SMOKE AND OZONE TIPS
  • Stay indoors when you smell or see smoke.
  • Limit outdoor activity and exertion when ozone levels are elevated – exercise makes you breathe heavier and increases the amount of particulates you may inhale.
  • Keep windows and doors closed. Run your air conditioner inside your house and car. Air conditioning filters out smoke and particles.
  • Change your indoor air filters if they are dirty.
  • Schedule activities for the morning or evening when ozone levels are usually lower.
  • Substitute a less intense activity – walk instead of jog, for example. 
  • Reduce driving – combine errands into one trip. 
  • Don’t idle your car engine unnecessarily.
  • Use mass transit or carpool.
  • Fill up your gas tank after sunset. Try not to spill gasoline when filling up, and don’t top off your tank.
  • Keep your car well maintained. 
  • Consider landscaping that uses less water and gas-powered equipment to maintain.
  • Turn off lights and electronics when not in use. Less fuel burned at power plants means cleaner air. 
STAY UP TO DATE WITH AIR QUALITY INFORMATION
The Department of Environment and Sustainability monitors air pollution through a network of monitoring sites throughout the Las Vegas Valley. Data is collected from these sites and reported at our monitoring website: AirQuality.ClarkCountyNV.gov. People can stay informed through a couple channels:
  • Twitter and Facebook: Read air quality updates in your Facebook news feed or tweets. On Facebook: www.facebook.com/SustainClarkCounty and Twitter: @SustainClarkCty.
  • EnviroFlash: Receive daily text or email messages with the latest air quality information. Learn more at www.enviroflash.org. The Dept. of Environment and Sustainability also issues advisories and alerts for ozone and other pollutants such as dust, smoke and other particulate matters.
  • AIRNow: Check air quality forecasts, current conditions and the Air Quality Index (AQI) for Clark County at AIRNow’s website.
About the Department of Environment and Sustainability
The Department of Environment and Sustainability is the air pollution control agency, regional Endangered Species Act compliance program, and sustainability office for all of Clark County, Nevada. Established as the Department of Air Quality by the Clark County Commission in 2001, it was renamed in 2020 and is comprised of three divisions: Air Quality, Desert Conservation Program and Office of Sustainability. Through these three divisions, DES is ensuring the air we share meets healthful, regulatory standards, administering the County's Multiple Species Habitat Conservation Plan and addressing climate change.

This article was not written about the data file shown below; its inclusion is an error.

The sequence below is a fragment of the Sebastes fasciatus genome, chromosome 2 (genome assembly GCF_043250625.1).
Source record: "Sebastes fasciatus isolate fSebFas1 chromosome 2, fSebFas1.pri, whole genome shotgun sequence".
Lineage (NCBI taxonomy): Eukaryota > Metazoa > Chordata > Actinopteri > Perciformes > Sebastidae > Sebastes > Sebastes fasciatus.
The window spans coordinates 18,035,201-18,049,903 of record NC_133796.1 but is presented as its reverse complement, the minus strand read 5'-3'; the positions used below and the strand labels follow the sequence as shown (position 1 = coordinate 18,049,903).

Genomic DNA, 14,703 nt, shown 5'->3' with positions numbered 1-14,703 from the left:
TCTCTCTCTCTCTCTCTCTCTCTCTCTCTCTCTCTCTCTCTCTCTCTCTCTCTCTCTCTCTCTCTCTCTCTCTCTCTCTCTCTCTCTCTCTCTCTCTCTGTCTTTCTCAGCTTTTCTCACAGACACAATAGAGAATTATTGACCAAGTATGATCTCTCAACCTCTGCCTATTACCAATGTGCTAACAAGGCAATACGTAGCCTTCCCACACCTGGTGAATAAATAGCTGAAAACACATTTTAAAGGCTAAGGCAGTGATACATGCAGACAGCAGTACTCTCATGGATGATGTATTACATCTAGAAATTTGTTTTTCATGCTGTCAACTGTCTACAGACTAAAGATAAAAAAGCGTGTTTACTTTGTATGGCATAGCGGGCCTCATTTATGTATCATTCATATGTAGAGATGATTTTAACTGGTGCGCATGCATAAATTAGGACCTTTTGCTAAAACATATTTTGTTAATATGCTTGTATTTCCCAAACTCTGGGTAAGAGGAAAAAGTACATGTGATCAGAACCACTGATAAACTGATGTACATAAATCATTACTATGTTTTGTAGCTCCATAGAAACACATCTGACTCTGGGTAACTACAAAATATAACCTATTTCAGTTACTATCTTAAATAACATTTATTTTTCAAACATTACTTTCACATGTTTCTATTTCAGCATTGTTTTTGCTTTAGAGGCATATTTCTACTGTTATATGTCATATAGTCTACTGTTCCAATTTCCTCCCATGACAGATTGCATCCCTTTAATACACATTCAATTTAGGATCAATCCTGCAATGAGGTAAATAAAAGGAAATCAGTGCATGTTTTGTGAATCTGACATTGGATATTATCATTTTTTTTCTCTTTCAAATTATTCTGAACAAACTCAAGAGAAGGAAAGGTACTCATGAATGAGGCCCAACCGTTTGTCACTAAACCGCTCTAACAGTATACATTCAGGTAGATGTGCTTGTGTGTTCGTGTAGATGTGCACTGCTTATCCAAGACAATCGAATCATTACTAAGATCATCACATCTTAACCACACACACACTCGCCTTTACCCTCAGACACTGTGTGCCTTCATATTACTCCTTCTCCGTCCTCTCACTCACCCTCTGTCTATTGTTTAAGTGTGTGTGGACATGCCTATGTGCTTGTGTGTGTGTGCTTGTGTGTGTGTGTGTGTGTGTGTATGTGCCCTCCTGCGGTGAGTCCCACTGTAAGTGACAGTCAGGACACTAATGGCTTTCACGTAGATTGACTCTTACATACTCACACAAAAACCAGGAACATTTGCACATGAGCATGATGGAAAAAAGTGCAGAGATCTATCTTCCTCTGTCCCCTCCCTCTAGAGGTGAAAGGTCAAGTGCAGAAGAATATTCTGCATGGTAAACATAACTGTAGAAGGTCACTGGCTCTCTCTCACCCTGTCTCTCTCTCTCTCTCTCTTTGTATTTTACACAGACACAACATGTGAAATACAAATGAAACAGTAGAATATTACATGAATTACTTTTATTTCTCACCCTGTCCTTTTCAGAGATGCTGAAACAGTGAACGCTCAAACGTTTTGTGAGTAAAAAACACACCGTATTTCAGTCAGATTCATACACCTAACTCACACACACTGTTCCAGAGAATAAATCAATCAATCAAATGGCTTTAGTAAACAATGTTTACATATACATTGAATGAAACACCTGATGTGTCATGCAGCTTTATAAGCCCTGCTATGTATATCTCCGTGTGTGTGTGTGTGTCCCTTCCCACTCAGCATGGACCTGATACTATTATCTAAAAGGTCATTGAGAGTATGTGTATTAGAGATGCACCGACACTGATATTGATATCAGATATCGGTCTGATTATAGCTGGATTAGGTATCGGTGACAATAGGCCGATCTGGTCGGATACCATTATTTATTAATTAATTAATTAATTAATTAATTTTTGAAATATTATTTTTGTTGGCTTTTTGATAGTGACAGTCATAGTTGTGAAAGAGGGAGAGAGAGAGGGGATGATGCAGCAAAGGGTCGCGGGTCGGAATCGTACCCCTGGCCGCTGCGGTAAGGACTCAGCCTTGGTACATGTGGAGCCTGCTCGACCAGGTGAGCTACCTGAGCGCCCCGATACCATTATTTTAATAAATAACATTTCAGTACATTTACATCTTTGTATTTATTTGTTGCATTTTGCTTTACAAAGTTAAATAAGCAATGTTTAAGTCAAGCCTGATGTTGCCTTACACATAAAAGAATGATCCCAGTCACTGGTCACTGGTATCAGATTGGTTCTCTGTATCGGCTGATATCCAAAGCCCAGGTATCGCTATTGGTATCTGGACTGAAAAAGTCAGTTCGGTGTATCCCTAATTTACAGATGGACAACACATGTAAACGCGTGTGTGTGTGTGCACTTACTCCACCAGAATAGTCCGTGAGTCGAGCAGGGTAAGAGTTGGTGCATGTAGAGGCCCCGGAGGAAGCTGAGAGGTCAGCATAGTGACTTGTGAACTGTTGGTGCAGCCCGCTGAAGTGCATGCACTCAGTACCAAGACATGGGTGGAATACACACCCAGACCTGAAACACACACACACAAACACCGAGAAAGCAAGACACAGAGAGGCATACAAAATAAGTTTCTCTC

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Clark County is a dynamic and innovative organization dedicated to providing top-quality service with integrity, respect and accountability. With jurisdiction over the world-famous Las Vegas Strip and covering an area the size of New Jersey, Clark is the nation's 11th-largest county and provides extensive regional services to more than 2.3 million citizens and 45 million visitors a year. Included are the nation's 9th-busiest airport, air quality compliance, social services and the state's largest public hospital, University Medical Center. The County also provides municipal services that are traditionally provided by cities to about 1 million residents in the unincorporated area. Those include fire protection, roads and other public works, parks and recreation, and planning and development.
Aug. 18, 2020: Smoke, Ozone Advisory Issued for Tuesday and Wednesday Due to Wildfire Smoke
AirQuality-Final_AdvS-OThe Clark County Department of Environment and Sustainability (DES) is issuing an advisory for Tues., Aug. 18 – Wed., Aug. 19 for elevated levels of smoke and ozone due to the regional wildfires in the southwest U.S. DES Division of Air Quality officials say smoke is made of small dust particles and other pollutants that can aggravate respiratory diseases and contribute to ground-level ozone formation. 

According to the U.S. Environmental Protection Agency, people who may be most sensitive to elevated levels of particulates and ozone include individuals with respiratory problems, cardiac disease, young children or senior citizens. Consult your physician if you have a medical condition that makes you sensitive to air quality conditions. 

Smoke is made of small particles and other pollutants that can aggravate respiratory diseases and contribute to ground-level ozone formation. Exposure to ozone can induce coughing, wheezing and shortness of breath even in healthy people. A seasonal ozone advisory is currently in effect.

SMOKE AND OZONE TIPS
  • Stay indoors when you smell or see smoke.
  • Limit outdoor activity and exertion when ozone levels are elevated – exercise makes you breathe heavier and increases the amount of particulates you may inhale.
  • Keep windows and doors closed. Run your air conditioner inside your house and car. Air conditioning filters out smoke and particles.
  • Change your indoor air filters if they are dirty.
  • Schedule activities for the morning or evening when ozone levels are usually lower.
  • Substitute a less intense activity – walk instead of jog, for example. 
  • Reduce driving – combine errands into one trip. 
  • Don’t idle your car engine unnecessarily.
  • Use mass transit or carpool.
  • Fill up your gas tank after sunset. Try not to spill gasoline when filling up, and don’t top off your tank.
  • Keep your car well maintained. 
  • Consider landscaping that uses less water and gas-powered equipment to maintain.
  • Turn off lights and electronics when not in use. Less fuel burned at power plants means cleaner air.